An important part of avoiding emergency repairs as well as reducing downtime to a minimum is winterizing your fleet. Whether your service fleet consists of a single vehicle or a few hundred, following these seven steps ensures that your vehicles are properly prepared for winter.
Make sure that all tires are full and at their accurate pressure. Maintaining the correct tire pressure not only assists with safety, it also reduces the costs of fuel. Additionally, make sure the tires you are using are the right ones for the road and weather conditions, as well as your geography. Make sure there is sufficient tread on the tires, this is especially important since you may need to navigate through rain, sleet, or snow.
If your fleet is comprised of larger trucks, make sure that the gas tanks are at least half full. If you don’t, there is a chance that water vapor can collect at the bottom of the gas tank, this can then be drawn into your fuel line; if there are extremely cold temperatures, it can freeze and your engines will not be able to start.
Fluids Must Be Topped Off:
Before the harsh winter weather hits is the best time to check and if necessary, top of the fluids in your vehicles. The engine coolants, brake, power steering, windshield washer and other fluids should be checked and topped off.
It is important to make sure that the correct viscosity of motor oil is being used when you drive in cold weather. If the oil is too thick when the engine is turned on and cold, it won’t be able to flow and protect the components, resulting in greater wear on the engine. Look over the owner’s manual for the viscosity that is recommended to be used in freezing temperatures.
There is also a negative impact that could be had on your vehicle’s batteries due to low temperatures. When a situation arises that requires that extra strong startup power, your battery may not be able to handle it. Make sure you get your batteries checked, is they are over three years old, consider replacing them. Additionally, use a terminal cleaner to keep the contacts corrosion free.
Hoses, Belts and Lines:
All the hoses, belts, and lines of the vehicles should be inspected for any wear and tear. It would be disastrous for you and your vehicle to drive during the winter with a worn belt. The last thing you want is one of your drivers stranded on the side of the world during the winter. Inspect all belts for any signs of cracking or fraying. If there is even the slightest hint of being worn, change the belt and avoid a breakdown during harsh winter weather.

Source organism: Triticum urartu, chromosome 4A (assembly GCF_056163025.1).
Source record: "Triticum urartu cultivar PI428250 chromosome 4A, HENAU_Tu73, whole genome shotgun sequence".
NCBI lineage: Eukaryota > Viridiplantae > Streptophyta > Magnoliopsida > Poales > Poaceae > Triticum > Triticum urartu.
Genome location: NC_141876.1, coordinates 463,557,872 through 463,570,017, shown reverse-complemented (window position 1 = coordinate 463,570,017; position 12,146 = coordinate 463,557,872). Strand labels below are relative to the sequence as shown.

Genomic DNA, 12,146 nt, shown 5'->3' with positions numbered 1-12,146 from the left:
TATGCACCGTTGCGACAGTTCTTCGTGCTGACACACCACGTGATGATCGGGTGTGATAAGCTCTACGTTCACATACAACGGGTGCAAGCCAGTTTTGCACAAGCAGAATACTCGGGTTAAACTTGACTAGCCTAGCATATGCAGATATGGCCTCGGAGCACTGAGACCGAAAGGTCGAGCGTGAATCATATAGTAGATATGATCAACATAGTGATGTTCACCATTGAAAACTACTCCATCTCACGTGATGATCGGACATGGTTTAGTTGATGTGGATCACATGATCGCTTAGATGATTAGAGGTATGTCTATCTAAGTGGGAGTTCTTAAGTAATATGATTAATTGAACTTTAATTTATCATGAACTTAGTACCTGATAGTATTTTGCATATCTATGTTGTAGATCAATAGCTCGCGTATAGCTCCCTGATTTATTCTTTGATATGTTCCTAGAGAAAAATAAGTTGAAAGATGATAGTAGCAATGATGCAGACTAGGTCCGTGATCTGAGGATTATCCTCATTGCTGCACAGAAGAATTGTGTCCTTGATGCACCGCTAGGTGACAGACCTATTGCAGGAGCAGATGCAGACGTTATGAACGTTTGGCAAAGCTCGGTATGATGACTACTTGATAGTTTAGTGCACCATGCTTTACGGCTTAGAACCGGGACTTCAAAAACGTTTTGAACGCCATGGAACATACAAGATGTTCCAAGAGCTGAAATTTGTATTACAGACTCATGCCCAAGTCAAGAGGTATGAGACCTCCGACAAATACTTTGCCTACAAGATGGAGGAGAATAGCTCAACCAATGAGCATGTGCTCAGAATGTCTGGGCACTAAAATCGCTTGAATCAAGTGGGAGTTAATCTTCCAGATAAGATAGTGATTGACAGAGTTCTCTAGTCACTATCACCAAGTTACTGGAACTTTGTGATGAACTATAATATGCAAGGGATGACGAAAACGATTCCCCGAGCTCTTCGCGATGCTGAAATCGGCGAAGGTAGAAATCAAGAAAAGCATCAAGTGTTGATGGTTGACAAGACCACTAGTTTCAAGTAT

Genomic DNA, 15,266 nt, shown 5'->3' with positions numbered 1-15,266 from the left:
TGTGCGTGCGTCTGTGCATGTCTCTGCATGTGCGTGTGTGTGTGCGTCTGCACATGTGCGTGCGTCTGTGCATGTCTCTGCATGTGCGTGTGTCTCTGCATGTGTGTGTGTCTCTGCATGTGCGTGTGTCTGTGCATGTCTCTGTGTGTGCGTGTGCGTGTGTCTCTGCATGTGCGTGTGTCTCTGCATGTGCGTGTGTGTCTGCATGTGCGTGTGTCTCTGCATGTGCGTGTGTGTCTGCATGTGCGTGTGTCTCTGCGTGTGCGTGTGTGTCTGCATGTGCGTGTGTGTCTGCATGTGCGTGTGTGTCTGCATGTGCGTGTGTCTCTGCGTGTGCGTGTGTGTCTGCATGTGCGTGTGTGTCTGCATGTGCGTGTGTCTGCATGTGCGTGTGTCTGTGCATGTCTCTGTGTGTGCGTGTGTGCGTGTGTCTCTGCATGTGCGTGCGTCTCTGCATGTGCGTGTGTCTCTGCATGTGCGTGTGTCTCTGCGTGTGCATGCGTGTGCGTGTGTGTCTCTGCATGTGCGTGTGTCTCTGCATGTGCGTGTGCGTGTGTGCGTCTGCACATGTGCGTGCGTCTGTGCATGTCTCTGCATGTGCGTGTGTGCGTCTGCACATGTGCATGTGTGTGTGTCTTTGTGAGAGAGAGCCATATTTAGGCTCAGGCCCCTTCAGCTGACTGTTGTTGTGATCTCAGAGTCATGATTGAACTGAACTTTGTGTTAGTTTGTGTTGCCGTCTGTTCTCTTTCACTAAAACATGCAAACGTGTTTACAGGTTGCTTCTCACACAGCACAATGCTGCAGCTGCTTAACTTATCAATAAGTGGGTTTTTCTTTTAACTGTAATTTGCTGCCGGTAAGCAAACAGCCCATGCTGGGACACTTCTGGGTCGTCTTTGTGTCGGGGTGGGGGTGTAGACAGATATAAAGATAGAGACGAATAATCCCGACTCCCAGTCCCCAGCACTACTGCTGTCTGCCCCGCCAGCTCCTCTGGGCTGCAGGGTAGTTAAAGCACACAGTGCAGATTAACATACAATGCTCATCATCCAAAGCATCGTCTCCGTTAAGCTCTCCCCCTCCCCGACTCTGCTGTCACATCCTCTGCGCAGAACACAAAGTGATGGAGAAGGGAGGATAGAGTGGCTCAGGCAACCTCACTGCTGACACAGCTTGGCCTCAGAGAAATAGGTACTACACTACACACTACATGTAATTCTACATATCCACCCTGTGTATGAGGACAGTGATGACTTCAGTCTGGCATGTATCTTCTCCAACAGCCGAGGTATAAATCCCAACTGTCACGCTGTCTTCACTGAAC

Finally, all heater elements should be checked, to ensure the work accurately; they should also be defrosted. Your drivers will be using the heater during the winter, and depending on how harsh the winter and a heater that is not maintained may be unable to handle the increased use.
Emergency Roadside Assistance Protection:
Even the most well-maintained fleet will have breakdowns, and accidents can happen. An important component of any fleet management plan, especially during the winter season is roadside assistance coverage. Commercial and fleet roadside service plans provide 24/7 coverage and rapid response times which help get your fleet vehicles to a repair shop and back on the road quickly. Bouncing back quickly after a breakdown or accident minimizes lost productivity, repair and downtime costs, and lost revenues. Additionally, plans through companies like Best Roadside Service are customizable to make sure you’re meeting the specific needs of your employees and customers as well as your business, while taking into account the unique difficulties your fleet may face during the harsh winter weather.
These are a few of basic, but important, steps that can help you keep your fleet at its best during the winter months. So take the time to address each of these steps before the winter season begins, instead of waiting for the problems to arise during a winter storm.